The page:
The laptop had been stolen from an unlocked treatment room near an inner corridor of the radiology department. For this, Lahey Hospital was fined $850,000, which is no small sum for an easily avoidable situation.

Since releasing the HIPAA Security Rule’s physical safeguard standard, OCR settlement payments have ranged from $250,000 to $3.9 million for violations. Some recent examples are the Feinstein Institute for Medical Research, agreed to pay $3.9 million, and the University of Mississippi who paid $2.75 million.

How many health organizations are implementing proper security?
In the 2018 HIMSS Cybersecurity Survey, 71.1% of 239 healthcare IT respondents are including physical security in their security risk assessments. A further 81.3% of respondents have cybersecurity procedures, policies, and documentation in their risk assessment. 74.4% utilize network security, 73.5% have security awareness and training programs, while 69.3% include an inventory of assets in risk assessment.

65% of respondents said they completely replaced or upgraded their current security solutions on risk assessment results, while 83% said their organization went on to adopt better security measures. A bit more than 50% said that software, hardware, and electronic devices that were end-of-life, or deprecated, were replaced.

It’s been said that healthcare organizations do not set aside enough of their budget to cybersecurity. 21% said their organization reserved less than 2% of their budget to cybersecurity, while another 21% said their organization devoted only 3 to 6% of their budget.

The two biggest barriers for proper cybersecurity were a lack of financial resources, and not having the right cybersecurity personnel on their staff. This is easy to believe, as cybersecurity for healthcare organizations is, in fact, more expensive than cybersecurity for other kinds of companies. This is due to the fact that healthcare organizations use highly customized software, specific to the healthcare industry, which requires specific cybersecurity strategies.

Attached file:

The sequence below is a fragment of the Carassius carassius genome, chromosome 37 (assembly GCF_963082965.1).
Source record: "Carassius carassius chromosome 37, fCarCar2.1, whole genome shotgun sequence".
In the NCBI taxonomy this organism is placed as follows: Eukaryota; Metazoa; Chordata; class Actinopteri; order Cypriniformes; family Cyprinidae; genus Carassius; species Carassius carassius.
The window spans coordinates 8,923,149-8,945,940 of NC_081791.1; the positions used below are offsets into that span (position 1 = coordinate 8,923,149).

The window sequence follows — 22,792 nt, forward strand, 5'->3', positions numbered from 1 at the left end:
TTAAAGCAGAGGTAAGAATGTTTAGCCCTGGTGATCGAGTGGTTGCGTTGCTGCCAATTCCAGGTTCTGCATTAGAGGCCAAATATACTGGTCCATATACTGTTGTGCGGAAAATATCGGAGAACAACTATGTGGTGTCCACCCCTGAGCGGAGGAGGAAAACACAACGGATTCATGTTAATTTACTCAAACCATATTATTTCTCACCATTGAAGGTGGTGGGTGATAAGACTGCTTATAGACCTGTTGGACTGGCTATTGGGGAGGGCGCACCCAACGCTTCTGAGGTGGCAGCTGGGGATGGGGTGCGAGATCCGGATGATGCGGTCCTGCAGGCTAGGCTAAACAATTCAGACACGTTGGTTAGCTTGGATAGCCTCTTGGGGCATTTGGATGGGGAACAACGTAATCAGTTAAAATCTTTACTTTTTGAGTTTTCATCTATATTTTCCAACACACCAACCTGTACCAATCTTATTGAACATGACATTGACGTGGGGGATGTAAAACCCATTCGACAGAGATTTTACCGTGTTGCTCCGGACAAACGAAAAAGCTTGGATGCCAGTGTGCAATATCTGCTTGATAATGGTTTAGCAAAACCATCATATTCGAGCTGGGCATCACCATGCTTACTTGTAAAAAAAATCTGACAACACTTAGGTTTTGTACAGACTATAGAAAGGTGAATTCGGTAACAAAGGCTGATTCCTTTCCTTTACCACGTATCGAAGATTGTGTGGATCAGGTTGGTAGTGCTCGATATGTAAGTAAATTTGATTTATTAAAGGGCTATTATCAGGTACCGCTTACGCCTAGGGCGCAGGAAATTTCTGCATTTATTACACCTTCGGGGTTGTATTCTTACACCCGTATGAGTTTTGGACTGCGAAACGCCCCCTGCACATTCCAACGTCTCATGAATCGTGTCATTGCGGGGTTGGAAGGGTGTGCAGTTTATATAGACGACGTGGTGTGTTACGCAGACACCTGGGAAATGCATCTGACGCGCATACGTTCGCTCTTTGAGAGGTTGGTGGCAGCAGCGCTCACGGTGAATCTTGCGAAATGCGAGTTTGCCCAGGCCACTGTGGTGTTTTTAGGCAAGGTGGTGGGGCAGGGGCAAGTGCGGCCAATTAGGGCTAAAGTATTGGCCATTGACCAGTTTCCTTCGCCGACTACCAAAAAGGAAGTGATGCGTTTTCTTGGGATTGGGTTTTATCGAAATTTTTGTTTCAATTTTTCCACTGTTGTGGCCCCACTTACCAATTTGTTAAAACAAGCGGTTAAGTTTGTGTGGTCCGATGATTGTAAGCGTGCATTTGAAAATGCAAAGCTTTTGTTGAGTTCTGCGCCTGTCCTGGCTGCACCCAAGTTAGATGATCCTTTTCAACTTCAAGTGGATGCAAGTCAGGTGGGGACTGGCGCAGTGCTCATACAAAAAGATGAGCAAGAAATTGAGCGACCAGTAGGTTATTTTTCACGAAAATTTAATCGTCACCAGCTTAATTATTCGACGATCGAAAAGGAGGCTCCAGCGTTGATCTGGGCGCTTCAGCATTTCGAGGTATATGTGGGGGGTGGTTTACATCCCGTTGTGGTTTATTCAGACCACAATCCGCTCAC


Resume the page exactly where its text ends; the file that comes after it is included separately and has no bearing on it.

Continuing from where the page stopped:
Physical Security is Equally Important as Cybersecurity for HIPAA Compliance
The takeaway from all this is that the HHS’ Office for Civil Rights considers physical security every bit as important as cybersecurity, for good reason. Numerous health companies have found this out the hard way.

  • In 2014, QCA Health Plan paid a total of $250,000 to OCR for potential HIPAA violations. QCA Health Plan had not implemented physical safeguards for their workstations, which allowed unrestricted access to ePHI data. An unencrypted laptop was stolen from an employee’s vehicle.
  • Massachusetts Eye and Ear Infirmary (MEEI) was fined $1.5 million in 2012, for the same situation. An unencrypted laptop was stolen, which resulted in the exposure of ePHI data.

One thing the OCR considers when judging cases is the timeliness of reported breaches. HIPAA is clear in that breaches must be reported within 60 days after discovery. Even if an organization is still investigating the breach, the OCR does not make an exception to this rule. Healthcare attorney Corinne Smith explained it in response to questions from HealthITSecurity:

“Timing begins on when it is known, not when the investigation is complete — even if it is initially unclear whether the incident constitutes a breach as defined in the rule,” said Smith. “The 60 days is an outer limit and in some cases, it may be an unreasonable delay to wait 60 days.”

“It’s not a good idea to wait until your forensics investigation is complete before thinking about providing notice,” she continued. “It’s best to run parallel tracks – one preparing to notify patients and the other running the investigation.”

Thus, some of the largest fines have been imposed by the OCR on healthcare companies that failed to report their breaches in a timely manner.